There’s a reason why the 16-year-old Swedish climate activist Greta Thunberg has successfully goaded powerful politicians into long-overdue climate action in just six months. Thunberg has become a moral authority, clearly articulating how adults have shamefully abdicated their basic duties to protect today’s children and future generations from compounding climate catastrophe.
Echoing last year’s findings, a report compiled by five international agencies shows the world is still falling short of the global energy targets enshrined in United Nations Sustainable Development Goals for 2030. The good news is, the number of people without access to electricity continued to shrink as the deployment of off-grid power solutions gathered pace – led by solar.
Cambodia’s electricity demand has been increasing year-on-year since 2010 as rapid development in the country continues, with last year’s growth around 15%. Recent investments and advances in technology indicate that Cambodia may look to tap into its substantial renewable energy potential in the coming decades, but without a clear course of action or specific targets, progress is hampered.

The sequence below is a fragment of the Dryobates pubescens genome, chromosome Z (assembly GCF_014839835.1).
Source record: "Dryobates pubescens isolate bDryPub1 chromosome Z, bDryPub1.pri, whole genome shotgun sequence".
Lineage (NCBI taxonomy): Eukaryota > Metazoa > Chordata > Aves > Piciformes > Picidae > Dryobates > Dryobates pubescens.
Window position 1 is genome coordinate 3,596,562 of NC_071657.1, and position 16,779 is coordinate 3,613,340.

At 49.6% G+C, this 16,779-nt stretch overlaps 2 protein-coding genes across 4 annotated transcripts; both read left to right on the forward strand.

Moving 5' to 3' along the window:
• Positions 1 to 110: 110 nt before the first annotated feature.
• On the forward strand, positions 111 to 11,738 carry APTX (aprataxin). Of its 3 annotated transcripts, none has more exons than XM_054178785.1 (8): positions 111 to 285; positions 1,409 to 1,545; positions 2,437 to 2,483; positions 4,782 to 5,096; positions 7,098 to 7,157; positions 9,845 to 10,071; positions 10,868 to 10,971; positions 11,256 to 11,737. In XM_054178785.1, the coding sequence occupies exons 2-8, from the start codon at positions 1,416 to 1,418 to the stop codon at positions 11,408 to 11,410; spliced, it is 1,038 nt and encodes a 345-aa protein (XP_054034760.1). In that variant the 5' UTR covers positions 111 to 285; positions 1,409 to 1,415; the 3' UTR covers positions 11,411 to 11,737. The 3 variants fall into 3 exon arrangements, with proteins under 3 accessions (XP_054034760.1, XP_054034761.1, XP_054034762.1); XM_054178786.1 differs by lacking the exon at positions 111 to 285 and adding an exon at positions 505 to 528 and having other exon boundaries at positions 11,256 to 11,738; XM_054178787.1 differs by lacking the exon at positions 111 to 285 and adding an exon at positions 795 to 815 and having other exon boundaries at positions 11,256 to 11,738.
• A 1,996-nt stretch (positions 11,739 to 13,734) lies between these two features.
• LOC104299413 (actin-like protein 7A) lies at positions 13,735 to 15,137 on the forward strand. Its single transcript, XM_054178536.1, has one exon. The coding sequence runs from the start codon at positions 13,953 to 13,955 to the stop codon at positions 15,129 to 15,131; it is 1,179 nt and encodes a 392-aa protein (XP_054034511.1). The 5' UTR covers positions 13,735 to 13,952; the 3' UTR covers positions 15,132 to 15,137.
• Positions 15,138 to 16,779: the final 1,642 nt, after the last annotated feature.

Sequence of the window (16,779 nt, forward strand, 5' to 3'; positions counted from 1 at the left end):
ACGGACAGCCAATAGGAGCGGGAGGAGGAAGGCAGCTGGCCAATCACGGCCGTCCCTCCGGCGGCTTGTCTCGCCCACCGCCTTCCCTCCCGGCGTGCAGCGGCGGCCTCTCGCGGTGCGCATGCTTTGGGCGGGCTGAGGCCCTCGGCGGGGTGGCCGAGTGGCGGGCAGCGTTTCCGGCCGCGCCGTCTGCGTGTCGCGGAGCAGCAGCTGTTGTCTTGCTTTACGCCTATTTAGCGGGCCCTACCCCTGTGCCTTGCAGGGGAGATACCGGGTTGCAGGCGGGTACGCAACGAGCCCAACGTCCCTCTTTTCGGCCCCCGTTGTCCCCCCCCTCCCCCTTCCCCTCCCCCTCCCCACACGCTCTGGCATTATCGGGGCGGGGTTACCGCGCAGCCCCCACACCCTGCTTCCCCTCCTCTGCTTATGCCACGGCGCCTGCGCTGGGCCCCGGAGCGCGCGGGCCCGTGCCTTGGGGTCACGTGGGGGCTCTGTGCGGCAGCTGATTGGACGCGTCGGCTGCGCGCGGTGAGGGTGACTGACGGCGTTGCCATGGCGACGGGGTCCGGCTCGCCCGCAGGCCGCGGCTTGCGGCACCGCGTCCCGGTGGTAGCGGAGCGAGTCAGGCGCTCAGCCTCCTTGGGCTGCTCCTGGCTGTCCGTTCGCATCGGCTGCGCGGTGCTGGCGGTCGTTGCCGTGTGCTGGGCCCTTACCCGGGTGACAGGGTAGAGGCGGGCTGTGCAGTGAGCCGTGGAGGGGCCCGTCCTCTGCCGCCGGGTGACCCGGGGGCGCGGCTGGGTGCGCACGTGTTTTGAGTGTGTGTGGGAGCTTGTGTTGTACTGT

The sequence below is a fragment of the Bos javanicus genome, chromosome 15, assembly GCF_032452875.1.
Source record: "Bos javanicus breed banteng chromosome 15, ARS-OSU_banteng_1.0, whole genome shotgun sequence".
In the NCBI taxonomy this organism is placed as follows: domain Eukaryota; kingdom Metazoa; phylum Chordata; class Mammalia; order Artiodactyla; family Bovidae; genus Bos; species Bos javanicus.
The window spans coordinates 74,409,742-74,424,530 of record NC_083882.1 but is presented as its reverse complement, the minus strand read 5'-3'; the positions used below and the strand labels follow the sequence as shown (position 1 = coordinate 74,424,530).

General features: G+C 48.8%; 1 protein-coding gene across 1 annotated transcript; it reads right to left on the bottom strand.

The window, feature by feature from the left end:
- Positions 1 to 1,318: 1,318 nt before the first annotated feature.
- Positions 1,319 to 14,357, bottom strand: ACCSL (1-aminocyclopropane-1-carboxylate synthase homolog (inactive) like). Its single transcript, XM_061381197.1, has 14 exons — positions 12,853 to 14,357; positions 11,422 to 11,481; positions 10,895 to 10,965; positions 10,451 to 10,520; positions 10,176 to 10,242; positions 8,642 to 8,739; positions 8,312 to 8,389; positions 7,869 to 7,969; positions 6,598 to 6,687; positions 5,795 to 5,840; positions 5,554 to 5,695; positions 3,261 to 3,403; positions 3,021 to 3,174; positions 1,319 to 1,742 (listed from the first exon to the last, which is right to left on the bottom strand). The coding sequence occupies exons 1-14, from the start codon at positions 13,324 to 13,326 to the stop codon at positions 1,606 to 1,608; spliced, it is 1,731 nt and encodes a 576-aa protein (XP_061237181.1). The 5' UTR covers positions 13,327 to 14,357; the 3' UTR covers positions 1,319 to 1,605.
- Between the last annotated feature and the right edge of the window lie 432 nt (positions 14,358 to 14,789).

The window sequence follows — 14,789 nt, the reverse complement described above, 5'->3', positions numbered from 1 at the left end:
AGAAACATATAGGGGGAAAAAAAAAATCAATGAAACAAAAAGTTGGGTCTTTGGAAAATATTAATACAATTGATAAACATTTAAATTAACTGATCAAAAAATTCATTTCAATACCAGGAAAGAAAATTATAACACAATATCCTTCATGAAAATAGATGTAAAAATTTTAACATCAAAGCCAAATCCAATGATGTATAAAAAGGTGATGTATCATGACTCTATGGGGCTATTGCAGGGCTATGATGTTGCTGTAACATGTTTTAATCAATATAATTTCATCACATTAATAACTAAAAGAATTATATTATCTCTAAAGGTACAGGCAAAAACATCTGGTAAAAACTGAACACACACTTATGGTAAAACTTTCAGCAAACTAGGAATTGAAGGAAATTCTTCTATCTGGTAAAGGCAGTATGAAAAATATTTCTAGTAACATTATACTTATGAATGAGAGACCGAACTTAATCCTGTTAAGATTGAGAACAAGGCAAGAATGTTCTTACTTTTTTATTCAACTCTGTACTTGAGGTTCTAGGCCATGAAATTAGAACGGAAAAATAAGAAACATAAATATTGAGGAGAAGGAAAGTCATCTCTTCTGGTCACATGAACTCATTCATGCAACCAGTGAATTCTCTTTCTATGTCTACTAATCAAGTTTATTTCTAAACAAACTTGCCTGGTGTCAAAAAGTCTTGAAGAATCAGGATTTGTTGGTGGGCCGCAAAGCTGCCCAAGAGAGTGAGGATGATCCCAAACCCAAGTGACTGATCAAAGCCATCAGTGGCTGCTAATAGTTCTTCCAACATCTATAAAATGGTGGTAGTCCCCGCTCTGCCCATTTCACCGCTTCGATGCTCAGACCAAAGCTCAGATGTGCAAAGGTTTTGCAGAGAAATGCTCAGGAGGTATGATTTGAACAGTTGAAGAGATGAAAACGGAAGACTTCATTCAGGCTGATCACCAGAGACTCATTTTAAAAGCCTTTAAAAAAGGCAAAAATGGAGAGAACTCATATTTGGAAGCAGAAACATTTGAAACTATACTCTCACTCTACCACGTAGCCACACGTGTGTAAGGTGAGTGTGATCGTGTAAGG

Thailand’s metropolitan and provincial electricity authorities have launched a net metering scheme for residential PV installations with a generation capacity of up to 10 kW. Applications will have to be submitted to the country’s Office of the Energy Regulatory Commission, which will also be the buyer of surplus power produced by rooftop systems.
More than 150 million people are gaining access to electricity every year, reducing the ranks of those who live without power, but this is not enough to meet global development goals. Furthermore, efforts to cut pollution from cooking food and promote renewable power for heat and transportation are likewise far behind the goals that world nations set in 2015.
Solar energy is the future of power sector, the Renewable Energy Association of the Philippines said. Installation of solar rooftops is seen as a long-term cheap alternative energy source, comprising one-third of the all solar energy fixtures in the Philippines by 2030 from increasing popularity.
Renewable energy may be one of the government’s new top sources of investment, but industry players have complained it is difficult to develop clean power projects in the Philippines largely due to bureaucratic red tape.
Regulatory support for a smart grid should be the next government's top priority for renewable energy policy, as finding funding sources for environmentally friendly projects is becoming easier in Thailand, said B.Grimm Power's president at "Renewable Energy Investing in Asia and the Pacific" at ADB’s 52nd annual meeting in Fiji last week.